Management of Impulsivity, Inattention, Hyperactivity Induced by Digital Surplus

Management of Impulsivity, Inattention, Hyperactivity Induced by Digital Surplus  (Simulating ADHD) in Children and  Adolescents 


Physicians need to be cautious in prescribing methylphenidate to digitally over stimulated kids who simulate ADHD. This monograph attempts to  

1. Explore causes of ADHD 

2. Emphasise the causative effects of digital overstimulation in ADHD

3. Provide a rational understanding of the cause and effect of the ADHD process on the  brain 

4. Offer rationale for and proposed Empathic Learning Therapy before trying drugs

5. Discourage children from being labelled and branded as ADHD when the issue is only a  matter of varied symptoms  

The standard chunk of Lorem Ipsum used since the 1500s is reproduced below for those interested. Sections 1.10.32 and 1.10.33 from “de Finibus Bonorum et Malorum” by Cicero are also reproduced in their exact original form, accompanied by English versions from the 1914 translation by H. Rackham.

Working Hypothesis 

Digital addiction works just like other addictive conditions. Salience, initiation, navigation,  conclusion – mediated via optimal dopamine response (not too high, not too low) are dysregulated because of continued dopamine drive. Satiety mediated via optimal serotonin  producing reward motive has been dysregulated with serotonin spiking to achieve satiety  competing with the dopamine drive. In this scenario inattention, impulsivity and 

hyperactivity are only symptoms of underlying dysregulation of motivational systems. (1) Why this simulates ADHD is because executive empathic pathways commencing in the  dorsolateral prefrontal cortex (dlPFC) have been overwritten by the repetitive, reflexive,  reactive, cyclical stress survival pathways of the ventero medial prefrontal cortex (vmPFC)  responding to subcortical input from amygdala, hippocampus and hypothalamus. (2) 

In this framework, digital addiction causes a cycle of decreased function of brain reward  systems and recruitment of anti-reward systems that progressively worsen, resulting in the  compulsive use of more digital games etc. Counter-adaptive processes, such as opponent  process, that are part of the normal homeostatic limitation of reward function fail to return  within the normal homeostatic range and repeatedly drive the allostatic state. Excessive  digital gaming and cartoons thus results in the short-term amelioration of the reward  deficit. However, in the long term, there is worsening of the underlying neurochemical  dysregulations that ultimately form an allostatic state (decreased dopamine and opioid  peptide function, increased corticotropin-releasing factor activity). This allostatic state is  reflected in a chronic deviation of reward set point that is fuelled not only by dysregulation  of reward circuits but also by recruitment of brain and hormonal stress responses. (3), (4)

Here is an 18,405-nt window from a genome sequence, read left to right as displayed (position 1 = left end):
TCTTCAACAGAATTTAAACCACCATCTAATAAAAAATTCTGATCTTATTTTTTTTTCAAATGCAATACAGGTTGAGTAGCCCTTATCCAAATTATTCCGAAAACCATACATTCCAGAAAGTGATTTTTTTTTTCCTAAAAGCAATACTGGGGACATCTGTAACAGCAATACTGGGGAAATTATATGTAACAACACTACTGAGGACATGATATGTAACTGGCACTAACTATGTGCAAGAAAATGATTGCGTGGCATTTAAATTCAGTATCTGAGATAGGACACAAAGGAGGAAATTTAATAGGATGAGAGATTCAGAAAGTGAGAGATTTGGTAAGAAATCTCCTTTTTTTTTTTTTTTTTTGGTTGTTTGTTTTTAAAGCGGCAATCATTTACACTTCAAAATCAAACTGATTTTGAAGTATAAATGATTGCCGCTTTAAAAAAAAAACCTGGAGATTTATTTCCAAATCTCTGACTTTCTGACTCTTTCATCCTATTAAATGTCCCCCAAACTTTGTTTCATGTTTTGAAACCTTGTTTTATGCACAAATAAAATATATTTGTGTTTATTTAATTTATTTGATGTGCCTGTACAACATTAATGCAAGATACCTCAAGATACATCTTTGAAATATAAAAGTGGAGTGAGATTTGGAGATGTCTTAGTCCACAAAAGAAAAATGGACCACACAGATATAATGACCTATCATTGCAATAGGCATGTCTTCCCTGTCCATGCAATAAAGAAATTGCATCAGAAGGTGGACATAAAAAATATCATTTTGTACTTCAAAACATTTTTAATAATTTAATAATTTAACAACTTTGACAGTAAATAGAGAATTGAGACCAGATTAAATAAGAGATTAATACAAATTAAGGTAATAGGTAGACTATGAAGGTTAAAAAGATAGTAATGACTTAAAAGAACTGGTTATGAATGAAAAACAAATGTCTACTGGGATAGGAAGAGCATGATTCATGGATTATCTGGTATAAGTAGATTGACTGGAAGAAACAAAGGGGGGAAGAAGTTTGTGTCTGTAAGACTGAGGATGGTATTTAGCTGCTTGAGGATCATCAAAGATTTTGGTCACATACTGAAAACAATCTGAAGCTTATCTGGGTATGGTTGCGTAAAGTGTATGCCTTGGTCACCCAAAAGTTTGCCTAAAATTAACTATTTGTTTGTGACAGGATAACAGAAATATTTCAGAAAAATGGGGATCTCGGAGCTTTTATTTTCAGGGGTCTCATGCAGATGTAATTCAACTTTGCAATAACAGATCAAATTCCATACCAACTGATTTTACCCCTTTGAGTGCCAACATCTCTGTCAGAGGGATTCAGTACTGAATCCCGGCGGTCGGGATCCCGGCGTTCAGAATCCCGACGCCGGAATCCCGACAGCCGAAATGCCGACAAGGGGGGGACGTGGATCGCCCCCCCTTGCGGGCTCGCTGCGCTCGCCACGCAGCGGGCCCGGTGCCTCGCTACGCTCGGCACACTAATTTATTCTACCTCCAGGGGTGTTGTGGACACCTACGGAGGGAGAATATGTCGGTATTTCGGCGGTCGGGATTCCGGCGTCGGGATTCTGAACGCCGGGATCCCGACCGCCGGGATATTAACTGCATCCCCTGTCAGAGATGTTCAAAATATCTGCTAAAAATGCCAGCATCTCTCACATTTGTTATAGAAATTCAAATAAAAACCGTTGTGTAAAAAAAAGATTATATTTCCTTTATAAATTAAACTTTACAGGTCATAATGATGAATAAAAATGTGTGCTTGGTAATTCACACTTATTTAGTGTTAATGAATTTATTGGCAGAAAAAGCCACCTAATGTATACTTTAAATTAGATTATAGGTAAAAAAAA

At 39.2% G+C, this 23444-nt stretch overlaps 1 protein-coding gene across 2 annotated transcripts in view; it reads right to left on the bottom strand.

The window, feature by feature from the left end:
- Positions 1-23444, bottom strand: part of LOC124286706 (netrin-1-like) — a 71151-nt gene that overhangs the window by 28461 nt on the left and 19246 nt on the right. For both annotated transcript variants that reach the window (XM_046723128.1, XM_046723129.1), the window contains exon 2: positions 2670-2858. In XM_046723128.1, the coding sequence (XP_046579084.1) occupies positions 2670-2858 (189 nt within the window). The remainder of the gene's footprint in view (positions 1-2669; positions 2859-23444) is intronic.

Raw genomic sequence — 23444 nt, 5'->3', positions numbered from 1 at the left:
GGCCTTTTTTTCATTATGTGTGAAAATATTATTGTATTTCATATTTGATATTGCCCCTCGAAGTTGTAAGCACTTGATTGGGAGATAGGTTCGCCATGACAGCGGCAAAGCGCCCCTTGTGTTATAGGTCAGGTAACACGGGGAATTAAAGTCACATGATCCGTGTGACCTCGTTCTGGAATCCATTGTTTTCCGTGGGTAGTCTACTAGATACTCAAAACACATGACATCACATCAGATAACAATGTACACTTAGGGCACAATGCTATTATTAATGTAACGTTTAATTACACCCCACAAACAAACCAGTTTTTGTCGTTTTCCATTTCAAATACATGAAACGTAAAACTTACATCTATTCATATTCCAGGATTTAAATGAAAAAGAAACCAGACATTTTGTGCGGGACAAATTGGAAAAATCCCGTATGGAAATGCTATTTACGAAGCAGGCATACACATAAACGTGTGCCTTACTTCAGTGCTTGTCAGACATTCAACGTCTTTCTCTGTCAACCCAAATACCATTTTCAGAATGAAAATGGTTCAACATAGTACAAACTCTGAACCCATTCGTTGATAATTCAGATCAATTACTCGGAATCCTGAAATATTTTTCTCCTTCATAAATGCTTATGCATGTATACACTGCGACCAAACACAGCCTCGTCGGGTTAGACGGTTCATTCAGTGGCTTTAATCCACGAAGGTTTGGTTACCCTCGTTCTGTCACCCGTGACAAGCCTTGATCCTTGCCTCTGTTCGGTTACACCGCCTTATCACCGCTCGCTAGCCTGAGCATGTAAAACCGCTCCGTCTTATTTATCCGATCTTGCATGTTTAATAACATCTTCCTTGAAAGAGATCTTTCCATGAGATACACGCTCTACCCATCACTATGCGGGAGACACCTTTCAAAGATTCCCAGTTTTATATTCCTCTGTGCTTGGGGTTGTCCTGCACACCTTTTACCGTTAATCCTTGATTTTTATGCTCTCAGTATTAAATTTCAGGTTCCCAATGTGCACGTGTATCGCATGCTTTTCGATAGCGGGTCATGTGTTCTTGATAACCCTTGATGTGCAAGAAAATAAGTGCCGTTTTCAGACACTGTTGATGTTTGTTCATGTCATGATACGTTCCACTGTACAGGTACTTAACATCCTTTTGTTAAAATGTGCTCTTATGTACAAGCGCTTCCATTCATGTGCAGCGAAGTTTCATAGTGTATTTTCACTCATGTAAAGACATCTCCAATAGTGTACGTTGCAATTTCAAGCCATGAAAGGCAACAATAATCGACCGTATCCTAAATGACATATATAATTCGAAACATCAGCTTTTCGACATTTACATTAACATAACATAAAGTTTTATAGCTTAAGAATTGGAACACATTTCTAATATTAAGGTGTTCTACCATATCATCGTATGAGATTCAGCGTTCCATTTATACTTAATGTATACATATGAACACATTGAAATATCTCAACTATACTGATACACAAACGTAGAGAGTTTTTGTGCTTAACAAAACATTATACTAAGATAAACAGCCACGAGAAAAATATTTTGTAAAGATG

D1 receptors of dopamine are overcharged by pixel (digital) stimulation causing poor  working memory. D1 receptors function best in a limited middle range of Dopamine  concentration. Too low there is apathy; too high there is impulsivity. Excessive stimulation  causes delay-related firing of the neurons’ non-preferred directions with brain having  increased background “noise”. Increased dopamine, noradrenaline and cortisol in these  children brains inhibit executive empathic functions of the prefrontal cortex producing the 

impulsivity, inattention and hyperactivity of ADHD. Heavy users of smart phones are likely  to develop the left side of their brains, leaving the right side untapped or underdeveloped,  The right side of the brain is linked with concentration and its failure to develop will affect  attention and memory span, which could in as many as 15% of cases lead to the early onset  of dementia.  

Triad of Symptoms  

It is important to distinguish between which one of the triad of symptoms of ADHD  (inattention, impulsivity, hyperactivity) is predominant in a child and decide if drugs will  help. A rule of thumb is – if impulsivity is predominant, child will deteriorate with drugs. Of  the two schools of thought I subscribe to ADHD being a behavioural problem rather than a  sensory process problem. This is controversial. In my work I have avoided labelling  children as ADHD because the labelling involves far too many normal children with slightly  variant behaviour. It is more logical to deal with the triad of impulsivity, inattention and hyperactivity as possible in different proportions – having their onset in diverse  sociological and environmental factors – the most important being alteration of brain tracts, neuronal orientation and brain’s neurochemical balance by digital surplus.  

The confusion in understanding the pathogenesis of ADHD comes from the medical  profession’s insistence that genetically induced neurobiological causes rather than  sociological and environmental factors are the mainstay in the pathogenesis of ADHD. The  biological genetic modus attempts to downplay the greater importance of sociological  human factors. It is thought that familial prevalence of ADHD is not due to genetic factors  but because the same sociological factors that causes ADHD like behaviour in one family  member cause the same in others. But this too is controversial. Digital surplus significantly  contributes to pharmaco-pathogenesis of ADHD like behaviour.  

Dr Manfred Spitzer, a German neuroscientist, published a book titled “Digital Dementia” in  2012 that warned parents and teachers of the dangers of allowing children to spend too  much time on a laptop, mobile phone or other electronic devices. Dr Spitzer warned that  the deficits in brain development are irreversible and called for digital media to be banned  from German classrooms before children become “addicted.” (5)
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